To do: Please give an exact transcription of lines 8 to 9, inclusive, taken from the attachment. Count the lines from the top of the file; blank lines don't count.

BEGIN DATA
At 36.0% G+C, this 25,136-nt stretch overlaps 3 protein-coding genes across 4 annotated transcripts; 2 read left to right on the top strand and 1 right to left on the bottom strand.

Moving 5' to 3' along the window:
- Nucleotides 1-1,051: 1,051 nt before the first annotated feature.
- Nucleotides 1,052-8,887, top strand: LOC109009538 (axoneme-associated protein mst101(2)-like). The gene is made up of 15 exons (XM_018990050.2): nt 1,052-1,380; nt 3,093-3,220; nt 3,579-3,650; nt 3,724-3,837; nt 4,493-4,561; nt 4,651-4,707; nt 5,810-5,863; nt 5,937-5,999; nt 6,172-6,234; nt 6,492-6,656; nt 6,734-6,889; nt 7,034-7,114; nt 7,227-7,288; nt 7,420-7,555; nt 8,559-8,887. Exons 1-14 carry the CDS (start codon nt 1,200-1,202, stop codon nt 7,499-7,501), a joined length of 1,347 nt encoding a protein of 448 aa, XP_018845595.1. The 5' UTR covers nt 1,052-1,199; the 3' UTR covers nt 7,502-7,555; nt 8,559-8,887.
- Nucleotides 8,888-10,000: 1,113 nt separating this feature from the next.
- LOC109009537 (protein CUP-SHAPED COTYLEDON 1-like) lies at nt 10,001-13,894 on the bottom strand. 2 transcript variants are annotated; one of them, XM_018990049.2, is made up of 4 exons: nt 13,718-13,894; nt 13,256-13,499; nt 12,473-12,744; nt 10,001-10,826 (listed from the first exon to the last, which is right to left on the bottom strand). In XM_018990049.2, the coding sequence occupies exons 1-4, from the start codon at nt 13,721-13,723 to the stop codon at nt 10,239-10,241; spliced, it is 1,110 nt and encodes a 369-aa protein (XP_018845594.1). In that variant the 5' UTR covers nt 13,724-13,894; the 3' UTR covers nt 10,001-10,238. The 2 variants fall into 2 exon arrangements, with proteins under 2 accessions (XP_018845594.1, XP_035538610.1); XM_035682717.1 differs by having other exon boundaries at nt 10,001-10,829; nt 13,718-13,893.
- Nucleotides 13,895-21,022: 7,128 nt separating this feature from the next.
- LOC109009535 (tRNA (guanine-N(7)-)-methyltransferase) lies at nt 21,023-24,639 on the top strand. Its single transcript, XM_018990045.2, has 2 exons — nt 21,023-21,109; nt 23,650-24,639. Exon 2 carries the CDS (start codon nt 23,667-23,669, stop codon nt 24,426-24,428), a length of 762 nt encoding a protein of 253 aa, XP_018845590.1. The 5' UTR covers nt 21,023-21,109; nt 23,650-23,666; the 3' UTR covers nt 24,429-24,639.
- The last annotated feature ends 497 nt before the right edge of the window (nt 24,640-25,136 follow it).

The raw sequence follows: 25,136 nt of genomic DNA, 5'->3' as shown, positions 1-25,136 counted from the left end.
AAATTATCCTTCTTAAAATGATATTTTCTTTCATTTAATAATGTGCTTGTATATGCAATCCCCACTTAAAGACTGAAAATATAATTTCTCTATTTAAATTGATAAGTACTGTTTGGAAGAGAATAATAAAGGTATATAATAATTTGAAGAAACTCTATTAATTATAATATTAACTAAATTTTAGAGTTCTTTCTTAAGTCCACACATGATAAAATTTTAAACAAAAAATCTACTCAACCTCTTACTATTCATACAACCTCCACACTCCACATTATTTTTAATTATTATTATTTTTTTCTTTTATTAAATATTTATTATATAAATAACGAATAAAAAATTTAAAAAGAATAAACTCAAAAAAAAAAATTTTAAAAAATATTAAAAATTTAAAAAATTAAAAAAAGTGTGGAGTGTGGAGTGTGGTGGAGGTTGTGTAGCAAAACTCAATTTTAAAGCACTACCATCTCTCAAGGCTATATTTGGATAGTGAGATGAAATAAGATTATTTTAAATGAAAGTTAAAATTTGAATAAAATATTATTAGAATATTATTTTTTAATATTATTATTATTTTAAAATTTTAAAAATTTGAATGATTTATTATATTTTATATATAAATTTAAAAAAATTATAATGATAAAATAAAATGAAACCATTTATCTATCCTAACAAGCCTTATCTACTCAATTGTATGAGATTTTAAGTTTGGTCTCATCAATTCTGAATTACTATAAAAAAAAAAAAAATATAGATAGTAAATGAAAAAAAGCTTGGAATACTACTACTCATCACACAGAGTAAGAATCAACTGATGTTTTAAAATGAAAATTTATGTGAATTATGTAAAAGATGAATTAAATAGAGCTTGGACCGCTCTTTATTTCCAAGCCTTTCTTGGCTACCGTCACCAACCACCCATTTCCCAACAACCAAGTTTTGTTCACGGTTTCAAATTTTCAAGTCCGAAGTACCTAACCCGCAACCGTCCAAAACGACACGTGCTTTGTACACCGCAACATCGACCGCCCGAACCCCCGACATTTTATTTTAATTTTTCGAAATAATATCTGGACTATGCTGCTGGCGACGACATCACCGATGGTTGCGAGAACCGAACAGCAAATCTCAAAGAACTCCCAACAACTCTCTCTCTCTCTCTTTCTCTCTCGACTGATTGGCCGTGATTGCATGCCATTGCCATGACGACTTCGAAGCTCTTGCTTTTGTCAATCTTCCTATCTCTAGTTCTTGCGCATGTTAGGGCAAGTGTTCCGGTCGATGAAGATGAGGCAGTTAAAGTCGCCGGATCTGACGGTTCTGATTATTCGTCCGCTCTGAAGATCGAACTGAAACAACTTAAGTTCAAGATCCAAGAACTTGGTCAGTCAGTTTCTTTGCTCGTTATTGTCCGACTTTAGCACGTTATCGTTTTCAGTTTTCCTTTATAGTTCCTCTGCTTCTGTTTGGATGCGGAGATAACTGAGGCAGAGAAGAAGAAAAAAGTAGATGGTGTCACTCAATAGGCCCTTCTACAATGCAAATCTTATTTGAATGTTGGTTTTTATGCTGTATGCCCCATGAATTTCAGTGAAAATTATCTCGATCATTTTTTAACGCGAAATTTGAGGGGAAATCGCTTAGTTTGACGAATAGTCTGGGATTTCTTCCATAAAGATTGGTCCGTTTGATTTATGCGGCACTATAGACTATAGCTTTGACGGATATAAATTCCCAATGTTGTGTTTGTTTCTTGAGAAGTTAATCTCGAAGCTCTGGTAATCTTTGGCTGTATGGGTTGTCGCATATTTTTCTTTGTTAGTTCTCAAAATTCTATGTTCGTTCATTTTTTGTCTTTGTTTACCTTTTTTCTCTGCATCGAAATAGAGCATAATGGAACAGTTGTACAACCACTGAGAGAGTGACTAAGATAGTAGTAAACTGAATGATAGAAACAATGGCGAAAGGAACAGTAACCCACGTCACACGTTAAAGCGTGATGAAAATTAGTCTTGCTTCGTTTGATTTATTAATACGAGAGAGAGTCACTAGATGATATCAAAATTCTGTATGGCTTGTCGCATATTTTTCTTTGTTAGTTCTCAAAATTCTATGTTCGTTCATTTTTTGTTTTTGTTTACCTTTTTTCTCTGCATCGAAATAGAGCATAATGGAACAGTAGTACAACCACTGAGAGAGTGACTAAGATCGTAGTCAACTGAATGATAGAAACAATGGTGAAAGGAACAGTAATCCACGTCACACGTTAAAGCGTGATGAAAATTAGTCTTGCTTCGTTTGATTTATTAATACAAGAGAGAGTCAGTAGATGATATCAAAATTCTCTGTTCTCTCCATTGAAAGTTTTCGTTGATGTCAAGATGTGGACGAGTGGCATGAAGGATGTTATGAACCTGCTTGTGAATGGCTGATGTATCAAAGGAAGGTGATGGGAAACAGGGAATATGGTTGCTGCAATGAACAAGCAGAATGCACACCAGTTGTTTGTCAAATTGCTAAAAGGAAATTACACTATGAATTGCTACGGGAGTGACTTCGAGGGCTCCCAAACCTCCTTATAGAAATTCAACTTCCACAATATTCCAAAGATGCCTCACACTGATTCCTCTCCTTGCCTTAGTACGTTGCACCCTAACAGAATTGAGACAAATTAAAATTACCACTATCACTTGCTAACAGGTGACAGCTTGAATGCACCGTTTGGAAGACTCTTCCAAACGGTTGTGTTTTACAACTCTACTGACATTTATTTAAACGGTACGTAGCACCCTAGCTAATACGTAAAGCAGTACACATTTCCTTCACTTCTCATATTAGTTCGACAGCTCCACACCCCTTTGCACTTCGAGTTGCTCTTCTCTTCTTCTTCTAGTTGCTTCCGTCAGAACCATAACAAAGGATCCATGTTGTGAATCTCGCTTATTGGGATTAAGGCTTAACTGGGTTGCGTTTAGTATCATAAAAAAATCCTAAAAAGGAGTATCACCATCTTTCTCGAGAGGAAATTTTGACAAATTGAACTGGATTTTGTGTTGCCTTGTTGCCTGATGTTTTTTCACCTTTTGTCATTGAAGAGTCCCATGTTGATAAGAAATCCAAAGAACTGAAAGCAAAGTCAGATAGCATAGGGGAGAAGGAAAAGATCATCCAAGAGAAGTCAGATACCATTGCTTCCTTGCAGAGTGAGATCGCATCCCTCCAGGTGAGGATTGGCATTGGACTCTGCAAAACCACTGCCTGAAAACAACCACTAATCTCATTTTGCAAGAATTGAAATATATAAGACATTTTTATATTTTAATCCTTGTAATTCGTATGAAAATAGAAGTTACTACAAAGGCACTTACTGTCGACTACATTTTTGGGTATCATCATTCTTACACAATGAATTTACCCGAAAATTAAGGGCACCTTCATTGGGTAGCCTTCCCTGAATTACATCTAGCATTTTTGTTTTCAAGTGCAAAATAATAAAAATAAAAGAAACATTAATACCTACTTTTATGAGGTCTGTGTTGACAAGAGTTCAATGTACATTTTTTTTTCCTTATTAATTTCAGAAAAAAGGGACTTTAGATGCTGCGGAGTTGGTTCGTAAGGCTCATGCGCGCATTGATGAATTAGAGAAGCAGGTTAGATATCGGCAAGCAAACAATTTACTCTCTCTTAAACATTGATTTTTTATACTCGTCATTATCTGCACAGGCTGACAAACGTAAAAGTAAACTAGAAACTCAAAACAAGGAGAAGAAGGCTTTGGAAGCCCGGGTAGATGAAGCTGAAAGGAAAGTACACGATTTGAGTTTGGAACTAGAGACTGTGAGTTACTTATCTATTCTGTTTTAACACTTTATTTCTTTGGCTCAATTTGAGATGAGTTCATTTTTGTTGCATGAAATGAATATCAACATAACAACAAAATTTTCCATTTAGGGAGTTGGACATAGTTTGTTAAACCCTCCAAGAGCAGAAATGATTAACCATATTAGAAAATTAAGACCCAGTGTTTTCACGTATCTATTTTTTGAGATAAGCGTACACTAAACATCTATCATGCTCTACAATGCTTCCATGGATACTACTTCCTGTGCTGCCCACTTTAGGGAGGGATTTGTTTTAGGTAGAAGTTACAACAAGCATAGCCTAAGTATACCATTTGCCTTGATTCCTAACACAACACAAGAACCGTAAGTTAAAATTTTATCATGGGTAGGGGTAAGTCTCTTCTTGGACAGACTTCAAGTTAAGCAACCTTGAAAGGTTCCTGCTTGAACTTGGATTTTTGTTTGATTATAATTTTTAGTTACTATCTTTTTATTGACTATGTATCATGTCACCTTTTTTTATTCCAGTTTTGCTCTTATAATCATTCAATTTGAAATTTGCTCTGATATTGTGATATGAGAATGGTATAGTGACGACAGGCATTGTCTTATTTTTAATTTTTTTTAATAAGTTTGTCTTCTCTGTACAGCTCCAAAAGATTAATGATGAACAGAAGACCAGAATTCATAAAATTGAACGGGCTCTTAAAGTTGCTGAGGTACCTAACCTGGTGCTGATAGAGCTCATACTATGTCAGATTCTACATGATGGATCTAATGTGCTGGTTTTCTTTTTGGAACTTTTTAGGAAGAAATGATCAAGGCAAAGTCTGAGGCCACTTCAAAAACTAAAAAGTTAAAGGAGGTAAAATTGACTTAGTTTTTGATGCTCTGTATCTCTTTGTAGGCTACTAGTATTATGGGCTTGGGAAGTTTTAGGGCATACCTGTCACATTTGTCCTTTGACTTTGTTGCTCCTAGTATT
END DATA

- LOC109009535 (tRNA (guanine-N(7)-)-methyltransferase) lies at nt 21,023-24,639 on the top strand. Its single transcript, XM_018990045.2, has 2 exons — nt 21,023-21,109; nt 23,650-24,639. Exon 2 carries the CDS (start codon nt 23,667-23,669, stop codon nt 24,426-24,428), a length of 762 nt encoding a protein of 253 aa, XP_018845590.1. The 5' UTR covers nt 21,023-21,109; nt 23,650-23,666; the 3' UTR covers nt 24,429-24,639.
- The last annotated feature ends 497 nt before the right edge of the window (nt 24,640-25,136 follow it).